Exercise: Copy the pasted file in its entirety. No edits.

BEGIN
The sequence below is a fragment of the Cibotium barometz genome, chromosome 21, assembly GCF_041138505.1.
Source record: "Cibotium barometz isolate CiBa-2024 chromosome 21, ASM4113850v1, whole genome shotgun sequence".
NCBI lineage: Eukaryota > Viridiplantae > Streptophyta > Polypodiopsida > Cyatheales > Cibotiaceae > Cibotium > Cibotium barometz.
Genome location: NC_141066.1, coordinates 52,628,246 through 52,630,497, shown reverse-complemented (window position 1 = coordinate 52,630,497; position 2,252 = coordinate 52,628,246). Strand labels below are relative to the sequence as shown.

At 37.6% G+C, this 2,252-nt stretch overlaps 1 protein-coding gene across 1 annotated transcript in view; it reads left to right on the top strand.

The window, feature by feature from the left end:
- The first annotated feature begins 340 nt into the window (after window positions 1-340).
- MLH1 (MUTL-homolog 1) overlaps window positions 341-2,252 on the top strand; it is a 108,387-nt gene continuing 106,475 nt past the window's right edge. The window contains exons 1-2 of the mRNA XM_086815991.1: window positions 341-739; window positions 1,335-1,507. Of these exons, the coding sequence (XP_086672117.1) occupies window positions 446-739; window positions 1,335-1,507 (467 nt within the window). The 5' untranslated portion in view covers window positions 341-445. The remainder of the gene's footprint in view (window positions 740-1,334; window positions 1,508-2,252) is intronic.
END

The sequence below is a fragment of the Cibotium barometz genome, chromosome 21, assembly GCF_041138505.1.
Source record: "Cibotium barometz isolate CiBa-2024 chromosome 21, ASM4113850v1, whole genome shotgun sequence".
NCBI lineage: Eukaryota > Viridiplantae > Streptophyta > Polypodiopsida > Cyatheales > Cibotiaceae > Cibotium > Cibotium barometz.
Genome location: NC_141066.1, coordinates 52,628,246 through 52,630,497, shown reverse-complemented (window position 1 = coordinate 52,630,497; position 2,252 = coordinate 52,628,246). Strand labels below are relative to the sequence as shown.

At 37.6% G+C, this 2,252-nt stretch overlaps 1 protein-coding gene across 1 annotated transcript in view; it reads left to right on the top strand.

The window, feature by feature from the left end:
- The first annotated feature begins 340 nt into the window (after window positions 1-340).
- MLH1 (MUTL-homolog 1) overlaps window positions 341-2,252 on the top strand; it is a 108,387-nt gene continuing 106,475 nt past the window's right edge. The window contains exons 1-2 of the mRNA XM_086815991.1: window positions 341-739; window positions 1,335-1,507. Of these exons, the coding sequence (XP_086672117.1) occupies window positions 446-739; window positions 1,335-1,507 (467 nt within the window). The 5' untranslated portion in view covers window positions 341-445. The remainder of the gene's footprint in view (window positions 740-1,334; window positions 1,508-2,252) is intronic.